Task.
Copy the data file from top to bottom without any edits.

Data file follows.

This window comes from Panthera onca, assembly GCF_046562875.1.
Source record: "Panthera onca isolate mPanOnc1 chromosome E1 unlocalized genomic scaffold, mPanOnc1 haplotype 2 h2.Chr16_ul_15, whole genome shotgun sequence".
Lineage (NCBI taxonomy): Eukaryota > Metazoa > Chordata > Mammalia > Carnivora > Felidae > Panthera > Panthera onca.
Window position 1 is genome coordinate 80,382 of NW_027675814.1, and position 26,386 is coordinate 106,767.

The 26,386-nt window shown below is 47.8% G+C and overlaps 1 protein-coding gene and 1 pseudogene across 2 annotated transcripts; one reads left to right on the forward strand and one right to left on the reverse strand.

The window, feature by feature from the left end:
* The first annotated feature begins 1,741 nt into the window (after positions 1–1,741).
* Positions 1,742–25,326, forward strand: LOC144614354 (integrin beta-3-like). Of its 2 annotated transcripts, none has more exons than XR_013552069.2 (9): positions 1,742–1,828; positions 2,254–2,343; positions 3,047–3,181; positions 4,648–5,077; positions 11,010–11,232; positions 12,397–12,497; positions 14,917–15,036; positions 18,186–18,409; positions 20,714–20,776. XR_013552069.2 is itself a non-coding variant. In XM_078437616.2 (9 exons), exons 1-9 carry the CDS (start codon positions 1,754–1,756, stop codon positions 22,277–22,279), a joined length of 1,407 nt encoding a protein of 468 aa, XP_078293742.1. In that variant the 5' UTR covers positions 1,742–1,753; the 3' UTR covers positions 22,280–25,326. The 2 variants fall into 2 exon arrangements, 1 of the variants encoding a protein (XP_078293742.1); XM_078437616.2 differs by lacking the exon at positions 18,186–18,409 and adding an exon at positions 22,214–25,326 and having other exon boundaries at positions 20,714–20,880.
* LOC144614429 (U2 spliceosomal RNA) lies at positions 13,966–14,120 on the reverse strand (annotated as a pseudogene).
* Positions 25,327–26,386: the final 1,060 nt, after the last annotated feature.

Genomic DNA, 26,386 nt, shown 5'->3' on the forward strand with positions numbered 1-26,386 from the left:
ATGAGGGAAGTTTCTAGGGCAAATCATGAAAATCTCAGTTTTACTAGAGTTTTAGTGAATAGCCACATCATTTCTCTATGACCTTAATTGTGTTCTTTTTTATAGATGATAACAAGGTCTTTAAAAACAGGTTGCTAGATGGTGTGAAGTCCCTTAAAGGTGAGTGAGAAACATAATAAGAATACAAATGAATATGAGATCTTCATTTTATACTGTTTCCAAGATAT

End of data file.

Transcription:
This window comes from Panthera onca, assembly GCF_046562875.1.
Source record: "Panthera onca isolate mPanOnc1 chromosome E1 unlocalized genomic scaffold, mPanOnc1 haplotype 2 h2.Chr16_ul_15, whole genome shotgun sequence".
Lineage (NCBI taxonomy): Eukaryota > Metazoa > Chordata > Mammalia > Carnivora > Felidae > Panthera > Panthera onca.
Window position 1 is genome coordinate 80,382 of NW_027675814.1, and position 26,386 is coordinate 106,767.

The 26,386-nt window shown below is 47.8% G+C and overlaps 1 protein-coding gene and 1 pseudogene across 2 annotated transcripts; one reads left to right on the forward strand and one right to left on the reverse strand.

The window, feature by feature from the left end:
* The first annotated feature begins 1,741 nt into the window (after positions 1–1,741).
* Positions 1,742–25,326, forward strand: LOC144614354 (integrin beta-3-like). Of its 2 annotated transcripts, none has more exons than XR_013552069.2 (9): positions 1,742–1,828; positions 2,254–2,343; positions 3,047–3,181; positions 4,648–5,077; positions 11,010–11,232; positions 12,397–12,497; positions 14,917–15,036; positions 18,186–18,409; positions 20,714–20,776. XR_013552069.2 is itself a non-coding variant. In XM_078437616.2 (9 exons), exons 1-9 carry the CDS (start codon positions 1,754–1,756, stop codon positions 22,277–22,279), a joined length of 1,407 nt encoding a protein of 468 aa, XP_078293742.1. In that variant the 5' UTR covers positions 1,742–1,753; the 3' UTR covers positions 22,280–25,326. The 2 variants fall into 2 exon arrangements, 1 of the variants encoding a protein (XP_078293742.1); XM_078437616.2 differs by lacking the exon at positions 18,186–18,409 and adding an exon at positions 22,214–25,326 and having other exon boundaries at positions 20,714–20,880.
* LOC144614429 (U2 spliceosomal RNA) lies at positions 13,966–14,120 on the reverse strand (annotated as a pseudogene).
* Positions 25,327–26,386: the final 1,060 nt, after the last annotated feature.

Genomic DNA, 26,386 nt, shown 5'->3' on the forward strand with positions numbered 1-26,386 from the left:
ATGAGGGAAGTTTCTAGGGCAAATCATGAAAATCTCAGTTTTACTAGAGTTTTAGTGAATAGCCACATCATTTCTCTATGACCTTAATTGTGTTCTTTTTTATAGATGATAACAAGGTCTTTAAAAACAGGTTGCTAGATGGTGTGAAGTCCCTTAAAGGTGAGTGAGAAACATAATAAGAATACAAATGAATATGAGATCTTCATTTTATACTGTTTCCAAGATAT